Over 150 Flights Canceled as Hong Kong Airport Is Flooded by Protesters


HONG KONG — Thousands of anti-government demonstrators flooded Hong Kong’s airport on Monday, in a stark display of the power of the protests to bring one of the world’s busiest transportation hubs to a near halt.

But the escalating tensions have also prompted a more ominous tone from the Chinese leadership. The central government on Monday condemned the protesters’ previous actions, including the use of a gasoline bomb, saying they had “begun to show signs of terrorism.”

Over the weekend, several armored personnel carriers and trucks were also seen in Shenzhen, a mainland city near Hong Kong, according to a report in The Global Times, a nationalist mainland tabloid. The vehicles were from the People’s Armed Police, which handles civil disturbances. The newspaper said they were assembling “in advance of apparent large-scale exercises.”

This summer’s protests in Hong Kong began in early June in opposition to legislation that would have allowed extraditions to mainland China, where the courts are controlled by the Communist Party. That proposal has since been suspended but not fully withdrawn, and it continues to drive antigovernment sentiment. Other issues have loomed larger in recent weeks, including the stalled promise of more direct elections and the use of force by the police against demonstrators.

Some people said they agreed with the protesters’ pro-democracy agenda.

“If they have to stand for something, as long as it’s peaceful, I can understand that,” said Africa Alvarez, 48, who was flying home to Barcelona. “I can’t take my flight against something which is more important.”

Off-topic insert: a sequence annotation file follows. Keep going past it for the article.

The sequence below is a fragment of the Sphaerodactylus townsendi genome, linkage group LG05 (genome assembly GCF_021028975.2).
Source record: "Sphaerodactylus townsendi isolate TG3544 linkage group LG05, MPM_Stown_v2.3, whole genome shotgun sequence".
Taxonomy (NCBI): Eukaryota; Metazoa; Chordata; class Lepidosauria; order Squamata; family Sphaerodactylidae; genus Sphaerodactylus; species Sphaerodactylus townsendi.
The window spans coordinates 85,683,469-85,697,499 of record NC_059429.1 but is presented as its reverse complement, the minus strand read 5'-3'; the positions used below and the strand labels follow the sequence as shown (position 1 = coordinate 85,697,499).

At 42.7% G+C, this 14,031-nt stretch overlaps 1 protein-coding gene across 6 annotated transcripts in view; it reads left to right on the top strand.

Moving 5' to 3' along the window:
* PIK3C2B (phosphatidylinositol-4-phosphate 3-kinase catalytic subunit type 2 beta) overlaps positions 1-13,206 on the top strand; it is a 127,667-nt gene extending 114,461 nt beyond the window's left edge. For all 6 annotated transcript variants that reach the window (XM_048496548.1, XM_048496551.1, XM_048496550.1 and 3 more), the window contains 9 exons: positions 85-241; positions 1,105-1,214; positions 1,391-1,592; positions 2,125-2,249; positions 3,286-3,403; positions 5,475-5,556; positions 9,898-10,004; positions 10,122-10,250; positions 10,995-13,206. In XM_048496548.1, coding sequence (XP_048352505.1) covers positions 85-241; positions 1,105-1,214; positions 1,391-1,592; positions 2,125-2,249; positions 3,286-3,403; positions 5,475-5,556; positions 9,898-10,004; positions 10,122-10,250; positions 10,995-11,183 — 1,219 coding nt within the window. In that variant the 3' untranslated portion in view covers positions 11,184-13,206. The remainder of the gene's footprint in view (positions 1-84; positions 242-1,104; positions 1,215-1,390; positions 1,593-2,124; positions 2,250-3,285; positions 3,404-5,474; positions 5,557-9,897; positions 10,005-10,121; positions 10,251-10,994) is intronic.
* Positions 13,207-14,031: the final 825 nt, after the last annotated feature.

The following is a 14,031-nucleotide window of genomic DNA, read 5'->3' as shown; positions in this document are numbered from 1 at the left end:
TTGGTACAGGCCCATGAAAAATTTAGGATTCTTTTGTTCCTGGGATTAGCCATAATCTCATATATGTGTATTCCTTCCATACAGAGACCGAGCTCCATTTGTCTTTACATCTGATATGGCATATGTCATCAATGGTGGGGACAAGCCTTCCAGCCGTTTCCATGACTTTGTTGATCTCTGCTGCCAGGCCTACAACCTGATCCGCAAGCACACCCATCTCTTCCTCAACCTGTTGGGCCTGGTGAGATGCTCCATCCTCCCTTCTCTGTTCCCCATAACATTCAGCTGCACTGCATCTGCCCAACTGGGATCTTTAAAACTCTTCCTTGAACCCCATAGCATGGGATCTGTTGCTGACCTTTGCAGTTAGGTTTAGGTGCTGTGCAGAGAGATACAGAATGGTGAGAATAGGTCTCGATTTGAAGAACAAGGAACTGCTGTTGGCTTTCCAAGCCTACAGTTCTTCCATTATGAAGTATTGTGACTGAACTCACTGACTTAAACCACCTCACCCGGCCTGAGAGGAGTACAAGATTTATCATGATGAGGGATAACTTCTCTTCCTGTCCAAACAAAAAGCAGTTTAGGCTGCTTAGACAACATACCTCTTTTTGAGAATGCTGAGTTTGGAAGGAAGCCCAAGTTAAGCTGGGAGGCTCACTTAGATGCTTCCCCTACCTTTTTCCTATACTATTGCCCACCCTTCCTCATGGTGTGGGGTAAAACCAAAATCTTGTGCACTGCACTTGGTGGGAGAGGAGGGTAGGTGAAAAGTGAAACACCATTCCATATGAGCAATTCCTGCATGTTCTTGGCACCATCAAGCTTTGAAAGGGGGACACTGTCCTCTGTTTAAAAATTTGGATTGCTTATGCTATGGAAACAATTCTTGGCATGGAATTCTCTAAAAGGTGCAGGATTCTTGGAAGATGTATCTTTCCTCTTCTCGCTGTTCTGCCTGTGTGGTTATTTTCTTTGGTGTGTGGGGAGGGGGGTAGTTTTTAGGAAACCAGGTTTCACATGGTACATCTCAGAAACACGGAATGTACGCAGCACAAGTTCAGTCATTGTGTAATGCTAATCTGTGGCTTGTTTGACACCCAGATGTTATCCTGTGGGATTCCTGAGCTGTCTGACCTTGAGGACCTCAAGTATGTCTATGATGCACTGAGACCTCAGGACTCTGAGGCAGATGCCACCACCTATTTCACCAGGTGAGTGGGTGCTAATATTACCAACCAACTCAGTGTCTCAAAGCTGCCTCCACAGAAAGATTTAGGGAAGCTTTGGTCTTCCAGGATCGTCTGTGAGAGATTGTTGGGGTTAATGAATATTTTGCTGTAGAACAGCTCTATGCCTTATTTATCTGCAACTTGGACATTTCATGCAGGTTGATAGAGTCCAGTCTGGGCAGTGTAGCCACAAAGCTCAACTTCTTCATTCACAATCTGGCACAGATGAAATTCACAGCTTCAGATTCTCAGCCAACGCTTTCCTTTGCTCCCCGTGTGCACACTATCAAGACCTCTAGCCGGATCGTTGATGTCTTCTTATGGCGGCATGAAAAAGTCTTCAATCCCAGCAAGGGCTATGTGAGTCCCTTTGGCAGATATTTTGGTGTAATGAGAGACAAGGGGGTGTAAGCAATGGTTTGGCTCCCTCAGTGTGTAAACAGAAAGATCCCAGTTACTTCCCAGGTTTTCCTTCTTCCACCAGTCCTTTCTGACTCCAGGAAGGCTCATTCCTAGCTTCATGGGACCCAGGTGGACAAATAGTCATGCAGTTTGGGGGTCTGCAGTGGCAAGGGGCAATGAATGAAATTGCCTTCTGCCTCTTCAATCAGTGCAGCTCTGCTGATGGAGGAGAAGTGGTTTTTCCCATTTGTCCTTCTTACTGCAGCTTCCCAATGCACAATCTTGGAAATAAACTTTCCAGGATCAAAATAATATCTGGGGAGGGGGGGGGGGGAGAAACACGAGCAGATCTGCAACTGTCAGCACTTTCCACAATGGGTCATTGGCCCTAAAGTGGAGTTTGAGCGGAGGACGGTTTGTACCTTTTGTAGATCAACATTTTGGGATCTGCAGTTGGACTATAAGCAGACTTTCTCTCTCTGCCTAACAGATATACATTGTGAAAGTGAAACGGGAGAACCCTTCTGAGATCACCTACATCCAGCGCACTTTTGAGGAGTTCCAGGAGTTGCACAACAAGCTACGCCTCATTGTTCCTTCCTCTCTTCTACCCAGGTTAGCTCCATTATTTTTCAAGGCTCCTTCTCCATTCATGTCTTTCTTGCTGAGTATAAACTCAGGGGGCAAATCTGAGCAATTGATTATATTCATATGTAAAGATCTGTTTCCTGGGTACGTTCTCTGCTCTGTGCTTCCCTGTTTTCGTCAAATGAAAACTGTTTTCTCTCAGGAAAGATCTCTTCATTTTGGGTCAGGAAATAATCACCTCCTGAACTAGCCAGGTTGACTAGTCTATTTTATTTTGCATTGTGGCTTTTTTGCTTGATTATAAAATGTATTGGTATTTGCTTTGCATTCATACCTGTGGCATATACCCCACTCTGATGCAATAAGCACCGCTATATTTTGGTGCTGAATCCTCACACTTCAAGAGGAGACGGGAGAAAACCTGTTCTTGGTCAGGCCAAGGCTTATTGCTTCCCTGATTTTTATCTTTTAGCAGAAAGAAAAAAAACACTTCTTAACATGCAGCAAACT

Others expressed frustration.

“I am sympathetic for people who want changes, but I’m not sure it’s the best way to go about it,” said Pauline Price, 52, a movie theater manager from New Zealand.

She said protesters risked losing support if their “ad hoc” moves became too disruptive: “Hong Kong was stable. It was one of the safest places in the world. This damages the image of Hong Kong.”

As passengers and protesters streamed out of the airport, they formed long lines for taxis and the Airport Express train. Many protesters walked to the nearby town of Tung Chung to take the subway.

Hong Kong residents were especially appalled by confrontations on Sunday between protesters and police officers that took place inside subway stations, part of the city’s famously reliable public transit system.

Noel Tse, a 29-year-old nurse, said she had joined the airport protest because she thought the police had acted with excessive force against demonstrators on Sunday night.

“This incident is no longer a political issue,” she said. “It is a battle between right and wrong.”



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